[Fwd: Re: type class VS struct/functor]

John Hughes rjmh@cs.chalmers.se
Wed, 23 Jan 2002 15:01:12 +0100 (MET)

	The advantage of functors shows up when you need to have multiple
	implementations of a module for a type. For instance, suppose you
	want to implement a set, and you write the functors (OCaml below):


	Now, suppose you want two kinds of sets of string, one of which is
	case-sensitive and one of which is not. You can easily do this with
	functors like so

	  module SensitiveCase =
	      type t = string
	      let eq s s' = (s = s')

	  module InsensitiveCase =
	      type t = string
	      let eq s s' = (String.lowercase s) = (String.lowercase s')

	  module SensitiveSet = Set(SensitiveCase)      
	  module InsensitiveSet = Set(InsensitiveCase)

	Each of these Set types takes a string, but the membership test is
	different. This is an annoying case in Haskell, because you can make a
	String a member of the Eq typeclass in only one way.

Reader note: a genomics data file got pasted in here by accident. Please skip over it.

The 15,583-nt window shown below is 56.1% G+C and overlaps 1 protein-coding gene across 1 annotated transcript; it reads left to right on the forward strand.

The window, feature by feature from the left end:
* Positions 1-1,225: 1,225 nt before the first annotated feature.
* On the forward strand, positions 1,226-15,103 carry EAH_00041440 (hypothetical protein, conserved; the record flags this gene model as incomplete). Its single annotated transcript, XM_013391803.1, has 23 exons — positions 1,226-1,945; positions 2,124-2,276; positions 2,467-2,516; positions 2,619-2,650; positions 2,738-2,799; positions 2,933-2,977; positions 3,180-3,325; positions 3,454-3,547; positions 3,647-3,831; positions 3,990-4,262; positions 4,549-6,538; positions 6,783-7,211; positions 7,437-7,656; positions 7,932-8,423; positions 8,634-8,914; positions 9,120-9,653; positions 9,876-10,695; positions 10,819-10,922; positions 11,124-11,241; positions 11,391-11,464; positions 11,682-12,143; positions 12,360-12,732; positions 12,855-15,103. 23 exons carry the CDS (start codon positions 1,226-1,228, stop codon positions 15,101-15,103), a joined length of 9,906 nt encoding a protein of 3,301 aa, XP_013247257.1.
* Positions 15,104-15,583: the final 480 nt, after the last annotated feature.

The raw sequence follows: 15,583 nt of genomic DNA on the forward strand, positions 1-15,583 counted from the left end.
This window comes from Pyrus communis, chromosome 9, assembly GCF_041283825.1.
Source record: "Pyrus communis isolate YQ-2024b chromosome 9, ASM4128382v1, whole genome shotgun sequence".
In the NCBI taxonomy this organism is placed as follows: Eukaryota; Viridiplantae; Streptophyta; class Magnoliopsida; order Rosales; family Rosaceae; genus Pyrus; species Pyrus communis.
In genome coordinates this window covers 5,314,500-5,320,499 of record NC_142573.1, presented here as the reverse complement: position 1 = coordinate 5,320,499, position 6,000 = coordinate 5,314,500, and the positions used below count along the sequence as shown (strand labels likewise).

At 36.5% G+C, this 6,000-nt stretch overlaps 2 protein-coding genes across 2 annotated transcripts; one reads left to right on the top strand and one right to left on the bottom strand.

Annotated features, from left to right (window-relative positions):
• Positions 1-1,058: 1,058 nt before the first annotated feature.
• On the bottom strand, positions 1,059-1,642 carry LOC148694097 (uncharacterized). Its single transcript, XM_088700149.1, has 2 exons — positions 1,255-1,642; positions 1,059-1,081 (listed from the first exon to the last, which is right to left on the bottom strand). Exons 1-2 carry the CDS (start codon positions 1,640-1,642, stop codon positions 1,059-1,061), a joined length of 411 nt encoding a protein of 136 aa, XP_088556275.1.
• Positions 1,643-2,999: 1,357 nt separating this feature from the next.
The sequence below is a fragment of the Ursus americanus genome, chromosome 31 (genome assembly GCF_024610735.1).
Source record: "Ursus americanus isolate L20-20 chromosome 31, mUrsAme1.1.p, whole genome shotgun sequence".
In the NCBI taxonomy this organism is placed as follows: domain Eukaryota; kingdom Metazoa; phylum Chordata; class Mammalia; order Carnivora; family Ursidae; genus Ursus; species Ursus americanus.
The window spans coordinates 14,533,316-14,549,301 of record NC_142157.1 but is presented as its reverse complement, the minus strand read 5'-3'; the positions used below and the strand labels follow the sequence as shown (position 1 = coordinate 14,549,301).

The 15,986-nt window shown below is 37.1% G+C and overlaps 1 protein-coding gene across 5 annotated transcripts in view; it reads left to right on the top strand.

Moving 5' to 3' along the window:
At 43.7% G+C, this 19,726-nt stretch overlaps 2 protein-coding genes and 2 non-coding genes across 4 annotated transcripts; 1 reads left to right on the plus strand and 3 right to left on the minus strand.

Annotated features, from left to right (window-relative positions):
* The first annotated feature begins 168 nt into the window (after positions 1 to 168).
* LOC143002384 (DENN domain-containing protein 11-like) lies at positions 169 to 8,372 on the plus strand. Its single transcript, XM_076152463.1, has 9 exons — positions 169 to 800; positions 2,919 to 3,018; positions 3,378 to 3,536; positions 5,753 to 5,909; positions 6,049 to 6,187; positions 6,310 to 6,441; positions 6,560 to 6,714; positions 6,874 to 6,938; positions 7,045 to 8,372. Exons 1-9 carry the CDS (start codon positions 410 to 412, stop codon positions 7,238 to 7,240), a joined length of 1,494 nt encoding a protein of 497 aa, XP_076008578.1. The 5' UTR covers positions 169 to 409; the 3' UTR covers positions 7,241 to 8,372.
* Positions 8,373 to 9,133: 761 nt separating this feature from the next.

Of course, you can always define

   newtype CaseInsensitiveString = CaseInsensitive String

whereupon you can define an Eq instance that ignores case. Maybe this isn't
common Haskell style, but it does have many advantages. In particular, the
type-checker now checks that you don't pass a case sensitive string where an
insensitive one is expected, or vice versa, and this should help catch bugs.

I've begun to use this style more, particularly when using QuickCheck. There I
define a new type when I want a different distribution of test data from the
default. I've found it's error-prone to specify which distribution to use
explicitly; much better to let the type-checker figure it out.